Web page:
So what to do with them all? Well, we’re cramming them into just about every savoury recipe going (from risottos and pastas, to fritters and salads), I’ve made batches of pickles and chutneys, but my current favourite way to use these sweet summer squashes up is to bake them into a loaf cake.

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The cake itself is the simplest thing to knock up (even with the help, or hindrance, of a toddler), and is absolutely delicious too.

It doesn’t taste exactly of courgettes, in the way that carrot cake doesn’t taste exactly of carrots, but it does have a certain undefinably ‘green’ flavour that works so well alongside the freshness of berries or some citrus zest. I’ve been topping it off a simple lemon glaze more often than not, but this time, thanks to a distinct lack of lemons available in the house, I had to get creative with a few of the first blackberries of the season instead.

Simply warmed through, crushed, and then mixed with a small mound of icing sugar, it made the most delicious topping for the cake. And oh so seasonal, too!

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The recipe is one I’ve adapted from BBC Good Food, though minimally it must be said. Mainly through laziness (I didn’t have self raising flour first time I made it and so replaced with plain flour and just doubled up the baking powder), and also I’ve removed the sultanas because does anyone really want sultanas in a sponge cake? I think not.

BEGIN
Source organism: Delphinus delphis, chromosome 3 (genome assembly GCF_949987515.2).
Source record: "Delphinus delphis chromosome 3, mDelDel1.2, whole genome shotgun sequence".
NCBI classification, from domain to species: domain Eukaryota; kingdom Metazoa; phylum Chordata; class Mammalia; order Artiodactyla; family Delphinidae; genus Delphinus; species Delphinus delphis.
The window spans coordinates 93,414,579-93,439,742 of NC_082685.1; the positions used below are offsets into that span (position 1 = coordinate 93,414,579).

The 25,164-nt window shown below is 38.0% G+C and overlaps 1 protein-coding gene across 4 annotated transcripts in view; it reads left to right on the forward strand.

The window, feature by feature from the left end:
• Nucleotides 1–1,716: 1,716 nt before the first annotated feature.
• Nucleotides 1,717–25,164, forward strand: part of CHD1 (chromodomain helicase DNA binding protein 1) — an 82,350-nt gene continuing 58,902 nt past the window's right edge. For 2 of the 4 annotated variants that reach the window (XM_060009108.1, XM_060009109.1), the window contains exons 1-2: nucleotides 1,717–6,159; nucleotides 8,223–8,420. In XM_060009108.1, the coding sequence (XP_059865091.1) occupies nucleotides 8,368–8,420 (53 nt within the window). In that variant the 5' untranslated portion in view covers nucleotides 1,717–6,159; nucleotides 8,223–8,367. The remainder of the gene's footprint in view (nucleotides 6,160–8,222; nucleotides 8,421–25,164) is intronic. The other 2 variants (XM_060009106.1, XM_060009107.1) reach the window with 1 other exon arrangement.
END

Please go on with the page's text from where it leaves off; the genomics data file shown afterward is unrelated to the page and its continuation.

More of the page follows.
Makes one loaf cake.

Ingredients:
350g courgettes
250g light brown sugar
125ml sunflower oil
3 large eggs
1tsp vanilla extract
Grated zest of 1 lemon
300g plain flour
2tsps baking powder

- Preheat the oven to 180 degrees, and grease and line a loaf tin with parchment paper.

- Grate the courgettes, then put them all into a tea towel and wring out as much of the moisture as you can.

- Add the courgettes to a large bowl, and add in the sugar, oil, eggs, lemon zest (if using), and vanilla extract. Mix together. Tip in the flour and baking powder, mix thoroughly, and then pour the batter into the lined cake tin.

- Bake for 50minutes-1 hour, and then allow to cool slightly before turning out onto a wire rack.

- A simple and delicious glaze can be made by mixing icing sugar into fruit juice (lemon, orange, grapefruit, mashed berries…) until a smooth runny consistency is achieved. Allow the cake to cool completely before icing.

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If you have a go and make it yourself, do tag me in a photo on Instagram! I’d love to know how you get on!

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Posted in CAKE, COUNTRYSIDE LIFE, EATING SEASONALLY, FROM MY HOME TO YOURS, KITCHEN GARDEN, RECIPE, SUMMER

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31.07

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There’s something quite magic about stumbling across something edible, when out in the countryside. I’ve become a bit obsessed with scanning the hedgerows whenever we’re out on walks or driving along the lanes near where we live, watching out for berries or tree fruits or whatever’s in season at the time.

I feel so fortunate every day to live somewhere with such an abundance of wild foods available, and so inspired by our beautiful surroundings to learn more about what edible plants and fruits are growing all around us.

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It all began with wild garlic season back in early spring.

A chance sighting of a sea of glossy green leaves whilst driving along the lane about two minutes from home, a hasty stop, and minutes later Ottilie and I were picking as much as we could cram into a bag I found stashed away in my car.